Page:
Arc Jet Tunnel

Low Speed Wind Tunnel

Transonic Wind Tunnel

Supersonic Wind Tunnel

Hypersonic Shock Tunnel

Small Scale Wind Tunnels


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About the ARC

Arc Jet Tunnel
For more updates on the arc jet tunnel and its current research projects, please see the webpage for Dr. Maddalena's research group. An overview of the facility is presented here. The 1.6 MW Arc Jet Wind Tunnel is used to produce supersonic streams of extremely hot gas. The high enthalpy, long duration capability of this facility complements the capabilities of the other facilities at the ARC. The gas flowing through the arc jet is heated by a powerful electric arc to produce a gas stream with bulk temperatures ranging from 3000 to 5000 K. The facility is based on a Thermal Dynamics F-5000 arc heater, donated from the USAF Arnold Engineering Development Center, which is powered by a Halmar 1.6 MW DC power supply. In addition, the facility also consists of a nitrogen injection system, a water cooling system, a vacuum system, a probe traverse system and a facility monitoring and protection system.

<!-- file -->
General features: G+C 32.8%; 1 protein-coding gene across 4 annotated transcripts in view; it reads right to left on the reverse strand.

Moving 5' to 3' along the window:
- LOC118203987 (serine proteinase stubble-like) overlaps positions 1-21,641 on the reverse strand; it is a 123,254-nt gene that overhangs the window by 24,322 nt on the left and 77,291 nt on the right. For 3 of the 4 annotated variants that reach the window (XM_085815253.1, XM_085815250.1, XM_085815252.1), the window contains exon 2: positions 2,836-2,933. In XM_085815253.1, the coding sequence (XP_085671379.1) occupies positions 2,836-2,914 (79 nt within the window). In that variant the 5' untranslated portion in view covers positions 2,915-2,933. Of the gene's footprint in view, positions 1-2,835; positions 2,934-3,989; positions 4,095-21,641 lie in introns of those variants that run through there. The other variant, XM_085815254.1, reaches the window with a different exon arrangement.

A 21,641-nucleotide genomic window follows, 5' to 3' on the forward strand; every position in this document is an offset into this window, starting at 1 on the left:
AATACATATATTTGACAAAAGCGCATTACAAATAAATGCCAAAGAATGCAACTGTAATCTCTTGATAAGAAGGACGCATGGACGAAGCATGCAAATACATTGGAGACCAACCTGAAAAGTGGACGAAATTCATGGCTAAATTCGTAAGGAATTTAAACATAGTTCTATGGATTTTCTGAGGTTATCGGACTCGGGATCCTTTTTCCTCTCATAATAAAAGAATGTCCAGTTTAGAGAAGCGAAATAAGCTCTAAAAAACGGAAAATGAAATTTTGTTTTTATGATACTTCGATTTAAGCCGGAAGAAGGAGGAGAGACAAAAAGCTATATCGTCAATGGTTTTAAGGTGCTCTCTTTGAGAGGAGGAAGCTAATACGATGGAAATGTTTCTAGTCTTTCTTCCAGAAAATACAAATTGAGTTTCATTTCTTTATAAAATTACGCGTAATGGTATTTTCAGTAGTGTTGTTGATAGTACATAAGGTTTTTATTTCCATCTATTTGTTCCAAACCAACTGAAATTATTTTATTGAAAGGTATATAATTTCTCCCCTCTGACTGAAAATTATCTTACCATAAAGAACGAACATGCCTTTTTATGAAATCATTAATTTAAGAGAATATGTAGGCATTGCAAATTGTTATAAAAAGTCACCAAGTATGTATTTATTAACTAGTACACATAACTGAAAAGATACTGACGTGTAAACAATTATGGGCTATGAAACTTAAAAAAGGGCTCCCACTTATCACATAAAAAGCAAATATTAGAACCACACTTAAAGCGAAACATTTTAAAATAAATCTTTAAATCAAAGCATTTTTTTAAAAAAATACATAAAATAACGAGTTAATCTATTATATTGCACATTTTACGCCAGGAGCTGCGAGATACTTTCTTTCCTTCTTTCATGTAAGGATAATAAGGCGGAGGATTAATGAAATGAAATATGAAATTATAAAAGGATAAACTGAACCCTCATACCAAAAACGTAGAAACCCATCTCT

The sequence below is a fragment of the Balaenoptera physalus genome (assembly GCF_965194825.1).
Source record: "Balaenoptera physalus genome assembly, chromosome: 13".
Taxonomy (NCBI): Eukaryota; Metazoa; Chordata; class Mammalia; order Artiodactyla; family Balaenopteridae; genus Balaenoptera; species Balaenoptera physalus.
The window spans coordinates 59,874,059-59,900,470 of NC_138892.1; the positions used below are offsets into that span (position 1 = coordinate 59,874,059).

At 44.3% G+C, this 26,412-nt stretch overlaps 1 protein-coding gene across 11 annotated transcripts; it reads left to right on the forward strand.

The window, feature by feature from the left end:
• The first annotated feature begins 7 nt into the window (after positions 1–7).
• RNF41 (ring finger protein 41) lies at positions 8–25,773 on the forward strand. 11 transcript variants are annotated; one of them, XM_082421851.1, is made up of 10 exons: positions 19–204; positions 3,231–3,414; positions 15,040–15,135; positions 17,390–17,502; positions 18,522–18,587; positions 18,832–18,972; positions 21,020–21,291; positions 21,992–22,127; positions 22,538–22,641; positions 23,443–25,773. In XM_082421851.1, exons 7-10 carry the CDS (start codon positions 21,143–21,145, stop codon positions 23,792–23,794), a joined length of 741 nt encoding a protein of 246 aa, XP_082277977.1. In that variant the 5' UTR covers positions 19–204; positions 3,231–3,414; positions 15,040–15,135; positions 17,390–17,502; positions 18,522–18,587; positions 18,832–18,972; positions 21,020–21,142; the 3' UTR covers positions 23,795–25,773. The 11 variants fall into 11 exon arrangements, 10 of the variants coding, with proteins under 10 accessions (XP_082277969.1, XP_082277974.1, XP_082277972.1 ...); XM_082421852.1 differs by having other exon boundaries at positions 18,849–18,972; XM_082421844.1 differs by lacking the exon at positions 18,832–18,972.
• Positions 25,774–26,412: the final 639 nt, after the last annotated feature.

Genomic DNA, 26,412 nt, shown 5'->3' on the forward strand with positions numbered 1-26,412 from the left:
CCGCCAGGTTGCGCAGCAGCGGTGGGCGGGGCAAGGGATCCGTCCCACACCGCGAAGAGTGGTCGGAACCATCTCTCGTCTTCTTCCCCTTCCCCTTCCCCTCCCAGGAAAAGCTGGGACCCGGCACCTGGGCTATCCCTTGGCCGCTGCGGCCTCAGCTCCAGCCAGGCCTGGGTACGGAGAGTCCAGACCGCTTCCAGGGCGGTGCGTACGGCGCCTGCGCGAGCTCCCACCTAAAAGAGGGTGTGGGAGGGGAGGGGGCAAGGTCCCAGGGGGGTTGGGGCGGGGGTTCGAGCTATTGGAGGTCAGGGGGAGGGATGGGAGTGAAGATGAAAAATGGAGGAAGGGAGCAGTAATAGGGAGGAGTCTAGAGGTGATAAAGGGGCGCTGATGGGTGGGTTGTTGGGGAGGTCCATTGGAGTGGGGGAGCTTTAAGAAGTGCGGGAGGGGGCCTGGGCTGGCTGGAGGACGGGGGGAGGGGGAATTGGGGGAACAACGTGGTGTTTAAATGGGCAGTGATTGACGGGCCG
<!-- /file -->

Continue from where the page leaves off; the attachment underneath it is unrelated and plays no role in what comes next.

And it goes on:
The wind tunnel’s bulk total enthalpy output ranges from 4000 to 5800 kJ/kg, which is controlled by adjustments in the power supply’s output of current and the rate that gas is injected into the arc jet. The arc jet can be configured to produce a very peaked enthalpy distribution across the nozzle exit, which can give local total enthalpies roughly twice the bulk average level. Facility operations have demonstrated mass flow rates from 0.07–0.18 kg/s. The corresponding maximum run duration is 90–200 seconds. The maximum operating pressure for the arc jet is 20 atmospheres. A compressed air driven ejector pump provides vacuum conditions in the test section vessel during test runs. The ejector pump has produced test section pressures as low as 4.5 kPa (0.65 psia) without the arc jet running. A mechanical vacuum pump is available to provide a high initial vacuum in the facility’s 4.25 cubic meter tank. The vacuum capability of the facility enables the use of high expansion ratio nozzles with the arc jet. A programmable, 3-axis traverse system allows probe surveys to be performed within a space of 20 cm wide, 23 cm long and 30 cm deep (8 x 9 x 12 in.). This system can be used to mount models or test articles as well.


Above videos are of recent tests. The picture below was taken several years ago where the arc jet is not directly connected to the test section chamber.